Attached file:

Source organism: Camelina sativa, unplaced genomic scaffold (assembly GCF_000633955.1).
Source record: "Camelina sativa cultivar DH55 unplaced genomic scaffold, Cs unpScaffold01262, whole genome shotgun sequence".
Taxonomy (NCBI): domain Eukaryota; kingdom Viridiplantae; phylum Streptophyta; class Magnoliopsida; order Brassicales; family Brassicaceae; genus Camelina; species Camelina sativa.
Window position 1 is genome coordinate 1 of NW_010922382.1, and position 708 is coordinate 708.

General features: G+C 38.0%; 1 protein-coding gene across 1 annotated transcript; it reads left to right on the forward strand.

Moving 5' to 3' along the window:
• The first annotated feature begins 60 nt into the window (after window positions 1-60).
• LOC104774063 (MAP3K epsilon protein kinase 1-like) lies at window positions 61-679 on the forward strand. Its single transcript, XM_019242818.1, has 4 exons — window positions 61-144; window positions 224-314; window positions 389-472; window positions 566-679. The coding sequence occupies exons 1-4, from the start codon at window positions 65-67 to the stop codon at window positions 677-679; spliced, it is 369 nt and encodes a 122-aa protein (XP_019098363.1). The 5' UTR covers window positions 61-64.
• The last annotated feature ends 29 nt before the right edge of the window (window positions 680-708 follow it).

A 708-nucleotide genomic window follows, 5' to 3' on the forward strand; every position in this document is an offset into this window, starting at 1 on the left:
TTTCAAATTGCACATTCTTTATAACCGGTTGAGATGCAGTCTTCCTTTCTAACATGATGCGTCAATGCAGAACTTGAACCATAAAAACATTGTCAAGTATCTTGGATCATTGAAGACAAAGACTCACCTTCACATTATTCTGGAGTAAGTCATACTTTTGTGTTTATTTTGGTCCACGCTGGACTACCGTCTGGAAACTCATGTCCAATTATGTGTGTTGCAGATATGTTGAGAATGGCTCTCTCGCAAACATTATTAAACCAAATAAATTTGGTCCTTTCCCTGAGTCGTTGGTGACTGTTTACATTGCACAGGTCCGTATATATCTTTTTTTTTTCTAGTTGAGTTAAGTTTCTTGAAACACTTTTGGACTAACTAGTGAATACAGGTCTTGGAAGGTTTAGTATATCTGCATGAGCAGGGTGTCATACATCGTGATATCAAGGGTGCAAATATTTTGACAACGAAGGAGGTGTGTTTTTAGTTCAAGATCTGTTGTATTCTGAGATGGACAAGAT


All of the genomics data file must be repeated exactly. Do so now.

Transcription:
Source organism: Camelina sativa, unplaced genomic scaffold (assembly GCF_000633955.1).
Source record: "Camelina sativa cultivar DH55 unplaced genomic scaffold, Cs unpScaffold01262, whole genome shotgun sequence".
Taxonomy (NCBI): domain Eukaryota; kingdom Viridiplantae; phylum Streptophyta; class Magnoliopsida; order Brassicales; family Brassicaceae; genus Camelina; species Camelina sativa.
Window position 1 is genome coordinate 1 of NW_010922382.1, and position 708 is coordinate 708.

General features: G+C 38.0%; 1 protein-coding gene across 1 annotated transcript; it reads left to right on the forward strand.

Moving 5' to 3' along the window:
• The first annotated feature begins 60 nt into the window (after window positions 1-60).
• LOC104774063 (MAP3K epsilon protein kinase 1-like) lies at window positions 61-679 on the forward strand. Its single transcript, XM_019242818.1, has 4 exons — window positions 61-144; window positions 224-314; window positions 389-472; window positions 566-679. The coding sequence occupies exons 1-4, from the start codon at window positions 65-67 to the stop codon at window positions 677-679; spliced, it is 369 nt and encodes a 122-aa protein (XP_019098363.1). The 5' UTR covers window positions 61-64.
• The last annotated feature ends 29 nt before the right edge of the window (window positions 680-708 follow it).

A 708-nucleotide genomic window follows, 5' to 3' on the forward strand; every position in this document is an offset into this window, starting at 1 on the left:
TTTCAAATTGCACATTCTTTATAACCGGTTGAGATGCAGTCTTCCTTTCTAACATGATGCGTCAATGCAGAACTTGAACCATAAAAACATTGTCAAGTATCTTGGATCATTGAAGACAAAGACTCACCTTCACATTATTCTGGAGTAAGTCATACTTTTGTGTTTATTTTGGTCCACGCTGGACTACCGTCTGGAAACTCATGTCCAATTATGTGTGTTGCAGATATGTTGAGAATGGCTCTCTCGCAAACATTATTAAACCAAATAAATTTGGTCCTTTCCCTGAGTCGTTGGTGACTGTTTACATTGCACAGGTCCGTATATATCTTTTTTTTTTCTAGTTGAGTTAAGTTTCTTGAAACACTTTTGGACTAACTAGTGAATACAGGTCTTGGAAGGTTTAGTATATCTGCATGAGCAGGGTGTCATACATCGTGATATCAAGGGTGCAAATATTTTGACAACGAAGGAGGTGTGTTTTTAGTTCAAGATCTGTTGTATTCTGAGATGGACAAGAT